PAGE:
About Shelah Miner

(Co-Editor-in-Chief) teaches English at BYU and French at a Salt Lake City middle school. She has an addiction to her Audible account, hates making dinner, and embraces the chaos of life with a husband, six kids, a dog, a lizard and four rabbits.

8 thoughts on “Book Review: The Book of Mormon Girl by Joanna Brooks”

  1. Sounds worth a read but it seems from your review like the most important part, what her faith means to her now as an adult and how she got from A to B is missing.

    Something that bugs me off the bat is the title. As if she's grabbing the moniker as THE Book of Mormon girl, now unclaimable by anyone else. It smacks of self-importance and as if she's speaking for all of us.

  2. It's not missing, jendoop. I'm sorry if my review made it seem that way. But her youth is really covered in-depth, and they disaffection/return to faith is just a few chapters at the end. I know that's how memoirs work– there's often a focus on one particular story or part of the author's life, so maybe I'm asking too much here. While this child/youth story is really interesting, what I'm really intrigued by is the adult story. I guess that wanting more is a good thing, isn't it?

  3. Thanks, Shelah. Jendoop–yes, I know it's cheeky title. I thought about it a long time before swallowing and going for it. I certainly don't presume to speak for all Mormon women, and I do hope the generosity of the book's closing chapter–which tries to make a place for all of us in all of our diversity across our Mormon lives at the great table of Mormonism–makes up for the cheekiness. I always welcome feedback, and I have great admiration for the Segullah community. Thank you.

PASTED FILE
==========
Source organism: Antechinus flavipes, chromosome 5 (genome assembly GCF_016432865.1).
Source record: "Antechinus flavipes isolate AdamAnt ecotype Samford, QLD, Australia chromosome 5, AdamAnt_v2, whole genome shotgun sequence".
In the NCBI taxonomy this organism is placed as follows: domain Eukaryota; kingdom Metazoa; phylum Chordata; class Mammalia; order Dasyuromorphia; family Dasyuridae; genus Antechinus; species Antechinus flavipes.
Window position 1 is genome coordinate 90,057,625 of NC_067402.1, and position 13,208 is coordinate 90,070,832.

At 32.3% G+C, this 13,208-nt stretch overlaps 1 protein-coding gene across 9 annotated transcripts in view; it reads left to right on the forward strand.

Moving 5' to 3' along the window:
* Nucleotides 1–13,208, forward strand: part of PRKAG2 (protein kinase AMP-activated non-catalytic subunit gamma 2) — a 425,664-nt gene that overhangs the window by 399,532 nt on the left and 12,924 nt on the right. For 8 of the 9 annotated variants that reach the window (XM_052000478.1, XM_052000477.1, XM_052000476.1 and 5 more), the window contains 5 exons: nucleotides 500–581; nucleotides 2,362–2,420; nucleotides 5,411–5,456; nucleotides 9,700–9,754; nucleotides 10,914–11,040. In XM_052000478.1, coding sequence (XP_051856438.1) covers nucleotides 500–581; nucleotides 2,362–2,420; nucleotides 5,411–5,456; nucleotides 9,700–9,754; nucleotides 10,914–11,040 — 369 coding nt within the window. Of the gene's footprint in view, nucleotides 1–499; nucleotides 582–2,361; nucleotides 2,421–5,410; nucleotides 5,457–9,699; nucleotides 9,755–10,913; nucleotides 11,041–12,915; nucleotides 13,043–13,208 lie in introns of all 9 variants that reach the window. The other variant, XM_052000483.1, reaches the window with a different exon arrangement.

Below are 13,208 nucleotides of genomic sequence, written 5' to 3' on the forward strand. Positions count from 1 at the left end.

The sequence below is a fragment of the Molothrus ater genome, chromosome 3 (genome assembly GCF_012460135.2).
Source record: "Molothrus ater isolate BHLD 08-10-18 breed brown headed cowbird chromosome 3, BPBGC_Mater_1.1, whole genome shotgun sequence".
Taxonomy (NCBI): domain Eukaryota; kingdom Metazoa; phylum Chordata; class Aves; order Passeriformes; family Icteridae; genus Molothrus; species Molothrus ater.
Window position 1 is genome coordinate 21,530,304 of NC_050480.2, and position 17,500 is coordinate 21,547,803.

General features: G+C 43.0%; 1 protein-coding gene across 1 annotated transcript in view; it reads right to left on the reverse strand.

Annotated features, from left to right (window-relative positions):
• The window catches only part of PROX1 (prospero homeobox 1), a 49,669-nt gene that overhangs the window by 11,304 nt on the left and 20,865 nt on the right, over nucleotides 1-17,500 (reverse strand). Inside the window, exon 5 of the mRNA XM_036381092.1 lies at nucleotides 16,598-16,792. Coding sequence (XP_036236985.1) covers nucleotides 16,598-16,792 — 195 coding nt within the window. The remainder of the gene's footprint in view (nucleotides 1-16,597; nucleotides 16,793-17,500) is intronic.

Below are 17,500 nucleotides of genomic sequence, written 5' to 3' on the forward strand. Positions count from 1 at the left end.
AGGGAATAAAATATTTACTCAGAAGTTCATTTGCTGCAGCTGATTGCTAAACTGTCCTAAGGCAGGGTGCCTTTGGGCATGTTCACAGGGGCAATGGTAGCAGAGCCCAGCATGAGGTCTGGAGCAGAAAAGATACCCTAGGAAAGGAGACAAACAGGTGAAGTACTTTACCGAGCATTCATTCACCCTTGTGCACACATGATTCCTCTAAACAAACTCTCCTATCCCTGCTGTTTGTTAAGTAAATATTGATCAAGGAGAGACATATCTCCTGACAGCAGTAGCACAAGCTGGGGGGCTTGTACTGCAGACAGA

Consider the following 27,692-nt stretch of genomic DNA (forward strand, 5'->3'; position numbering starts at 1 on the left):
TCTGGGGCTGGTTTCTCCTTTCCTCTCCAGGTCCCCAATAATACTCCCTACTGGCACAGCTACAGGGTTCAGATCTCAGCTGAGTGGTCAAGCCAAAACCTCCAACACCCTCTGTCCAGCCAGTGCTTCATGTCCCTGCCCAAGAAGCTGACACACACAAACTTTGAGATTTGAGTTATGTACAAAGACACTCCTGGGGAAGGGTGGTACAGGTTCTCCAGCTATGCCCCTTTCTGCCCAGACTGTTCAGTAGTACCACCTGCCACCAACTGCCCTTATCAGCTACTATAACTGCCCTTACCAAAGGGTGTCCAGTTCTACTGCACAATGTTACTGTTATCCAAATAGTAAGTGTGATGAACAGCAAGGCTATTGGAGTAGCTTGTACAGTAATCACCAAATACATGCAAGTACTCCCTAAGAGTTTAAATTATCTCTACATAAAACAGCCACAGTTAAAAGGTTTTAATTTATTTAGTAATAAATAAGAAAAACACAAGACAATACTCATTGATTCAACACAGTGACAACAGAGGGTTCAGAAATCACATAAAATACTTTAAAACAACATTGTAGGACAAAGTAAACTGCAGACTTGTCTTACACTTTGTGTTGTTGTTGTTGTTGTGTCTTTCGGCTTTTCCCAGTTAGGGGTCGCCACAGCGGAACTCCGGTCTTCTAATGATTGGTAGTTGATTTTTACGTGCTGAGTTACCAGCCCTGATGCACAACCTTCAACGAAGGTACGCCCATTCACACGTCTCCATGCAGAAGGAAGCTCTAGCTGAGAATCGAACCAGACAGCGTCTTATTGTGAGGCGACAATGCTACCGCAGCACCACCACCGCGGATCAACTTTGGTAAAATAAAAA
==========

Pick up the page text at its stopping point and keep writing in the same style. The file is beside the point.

4. Shelah,

    Nice review. Like you, I'm more interested in Joanna's adult life than her childhood and teen years.
    I have noticed that it's much easier for most people to write about their childhood. Writing about our adult lives, the paths we've chosen and where they'd led us requires more reflection and honesty than many of us can muster.

  5. I'm looking forward to reding Joanna's book for multiple reasons. I like memoirs, I am a Mormon girl who suffers the double consciousness this book apparently describes, and I grew up in the same ward as the author. Joanna's dad was my bishop. She's about 10 years younger than I am, so we didn't interact much. But I will probably have some flashbacks to our shared place. And I will certainly gain some insights into the identity issues I sometimes have about the way "Mormon" is one of the many adjectives (and one of the weigher ones) placed in front of the noun "girl" for me, too. Now I just have to kidnap my husband's kindle. He already downloaded Joanna's book. Thanks for the review!

  6. […] “Brooks dispels the myth that Mormon women are all cut out of the same cloth, with the same thoughts and beliefs. She shows that it’s okay to grieve for the things we wish were different, that we can find our voice, even if we’re most comfortable speaking quietly and politely, and that we can love the church and want to be part of it without embracing every aspect of it. The Book of Mormon Girl is an engrossing and important memoir.”–Shelah, Segullah […]